It is often argued that the need for a housing market analysis, which differs from that used for other goods and services, arises from a number of distinctive features that characterise housing markets and, indeed, property in general. The most commonly cited characteristics are the longevity of the housing stock, its heterogeneity, the frictions that operate in the market, the existence of non-neutralities (particularly through the tax and planning systems) and, finally, the spatial fixity of housing. Although we shall have something to say on each of these issues, this book is primarily concerned with the last — the theoretical and empirical analysis of housing markets at different spatial scales. This has been broadly interpreted. At one extreme, we consider international differences in housing markets; at the other extreme, the book deals with urban markets. In between, we look at regional analysis. Each spatial dimension gives rise to a distinct set of analytical and policy problems. For example, European differences in housing market structures have given rise to an increasing literature on the implications of housing for monetary union. Urban housing analysis is intimately tied up with equally topical issues of economic polarisation and social exclusion. Regional housing differences have been highlighted as a factor in explaining regional growth variations.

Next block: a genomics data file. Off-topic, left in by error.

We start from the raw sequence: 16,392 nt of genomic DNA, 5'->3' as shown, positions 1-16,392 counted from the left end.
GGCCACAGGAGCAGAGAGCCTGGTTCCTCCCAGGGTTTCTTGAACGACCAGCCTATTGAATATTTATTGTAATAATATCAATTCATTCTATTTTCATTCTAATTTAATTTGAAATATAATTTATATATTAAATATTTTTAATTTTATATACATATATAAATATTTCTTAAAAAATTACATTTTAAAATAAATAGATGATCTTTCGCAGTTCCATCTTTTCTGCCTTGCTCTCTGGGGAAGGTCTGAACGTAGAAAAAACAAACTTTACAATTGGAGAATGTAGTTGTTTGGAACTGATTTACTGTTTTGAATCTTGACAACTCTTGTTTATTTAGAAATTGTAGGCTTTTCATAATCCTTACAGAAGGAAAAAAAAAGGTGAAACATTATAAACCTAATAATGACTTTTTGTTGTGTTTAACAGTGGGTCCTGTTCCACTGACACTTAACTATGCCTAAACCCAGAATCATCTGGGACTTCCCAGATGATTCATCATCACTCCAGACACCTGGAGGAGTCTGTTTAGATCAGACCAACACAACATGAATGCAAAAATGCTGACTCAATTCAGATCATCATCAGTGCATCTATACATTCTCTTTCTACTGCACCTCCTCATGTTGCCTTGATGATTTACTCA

KeywordsMigration Income Autocorrelation Volatility
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